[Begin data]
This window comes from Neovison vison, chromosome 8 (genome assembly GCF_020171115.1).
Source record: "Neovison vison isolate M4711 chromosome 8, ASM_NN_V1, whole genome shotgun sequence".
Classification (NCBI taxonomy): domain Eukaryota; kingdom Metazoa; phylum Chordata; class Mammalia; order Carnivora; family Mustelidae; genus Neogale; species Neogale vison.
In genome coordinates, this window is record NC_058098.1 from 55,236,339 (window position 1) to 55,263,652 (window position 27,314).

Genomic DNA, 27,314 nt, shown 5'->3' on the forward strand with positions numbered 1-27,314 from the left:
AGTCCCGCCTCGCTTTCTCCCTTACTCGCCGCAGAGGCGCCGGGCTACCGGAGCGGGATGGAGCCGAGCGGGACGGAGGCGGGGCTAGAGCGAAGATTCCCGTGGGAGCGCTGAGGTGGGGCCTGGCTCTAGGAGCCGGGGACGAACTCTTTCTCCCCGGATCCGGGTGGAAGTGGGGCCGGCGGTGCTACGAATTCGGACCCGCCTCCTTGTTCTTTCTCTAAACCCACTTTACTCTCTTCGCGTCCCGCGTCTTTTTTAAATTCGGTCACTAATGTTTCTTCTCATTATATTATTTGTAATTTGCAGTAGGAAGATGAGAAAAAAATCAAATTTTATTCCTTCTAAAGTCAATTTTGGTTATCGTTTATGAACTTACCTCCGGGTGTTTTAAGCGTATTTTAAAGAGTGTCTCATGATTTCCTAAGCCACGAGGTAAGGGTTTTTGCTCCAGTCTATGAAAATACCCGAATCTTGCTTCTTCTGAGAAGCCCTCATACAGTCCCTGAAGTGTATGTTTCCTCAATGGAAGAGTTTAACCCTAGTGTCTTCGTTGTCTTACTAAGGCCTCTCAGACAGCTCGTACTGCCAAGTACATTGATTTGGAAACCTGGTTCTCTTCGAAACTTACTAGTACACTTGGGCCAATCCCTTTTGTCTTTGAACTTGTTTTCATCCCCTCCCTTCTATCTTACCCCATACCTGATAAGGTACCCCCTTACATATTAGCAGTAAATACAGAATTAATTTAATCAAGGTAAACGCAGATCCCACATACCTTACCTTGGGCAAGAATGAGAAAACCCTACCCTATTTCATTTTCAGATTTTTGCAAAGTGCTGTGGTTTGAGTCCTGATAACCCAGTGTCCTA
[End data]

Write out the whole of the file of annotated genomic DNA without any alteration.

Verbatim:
This window comes from Neovison vison, chromosome 8 (genome assembly GCF_020171115.1).
Source record: "Neovison vison isolate M4711 chromosome 8, ASM_NN_V1, whole genome shotgun sequence".
Classification (NCBI taxonomy): domain Eukaryota; kingdom Metazoa; phylum Chordata; class Mammalia; order Carnivora; family Mustelidae; genus Neogale; species Neogale vison.
In genome coordinates, this window is record NC_058098.1 from 55,236,339 (window position 1) to 55,263,652 (window position 27,314).

Genomic DNA, 27,314 nt, shown 5'->3' on the forward strand with positions numbered 1-27,314 from the left:
AGTCCCGCCTCGCTTTCTCCCTTACTCGCCGCAGAGGCGCCGGGCTACCGGAGCGGGATGGAGCCGAGCGGGACGGAGGCGGGGCTAGAGCGAAGATTCCCGTGGGAGCGCTGAGGTGGGGCCTGGCTCTAGGAGCCGGGGACGAACTCTTTCTCCCCGGATCCGGGTGGAAGTGGGGCCGGCGGTGCTACGAATTCGGACCCGCCTCCTTGTTCTTTCTCTAAACCCACTTTACTCTCTTCGCGTCCCGCGTCTTTTTTAAATTCGGTCACTAATGTTTCTTCTCATTATATTATTTGTAATTTGCAGTAGGAAGATGAGAAAAAAATCAAATTTTATTCCTTCTAAAGTCAATTTTGGTTATCGTTTATGAACTTACCTCCGGGTGTTTTAAGCGTATTTTAAAGAGTGTCTCATGATTTCCTAAGCCACGAGGTAAGGGTTTTTGCTCCAGTCTATGAAAATACCCGAATCTTGCTTCTTCTGAGAAGCCCTCATACAGTCCCTGAAGTGTATGTTTCCTCAATGGAAGAGTTTAACCCTAGTGTCTTCGTTGTCTTACTAAGGCCTCTCAGACAGCTCGTACTGCCAAGTACATTGATTTGGAAACCTGGTTCTCTTCGAAACTTACTAGTACACTTGGGCCAATCCCTTTTGTCTTTGAACTTGTTTTCATCCCCTCCCTTCTATCTTACCCCATACCTGATAAGGTACCCCCTTACATATTAGCAGTAAATACAGAATTAATTTAATCAAGGTAAACGCAGATCCCACATACCTTACCTTGGGCAAGAATGAGAAAACCCTACCCTATTTCATTTTCAGATTTTTGCAAAGTGCTGTGGTTTGAGTCCTGATAACCCAGTGTCCTA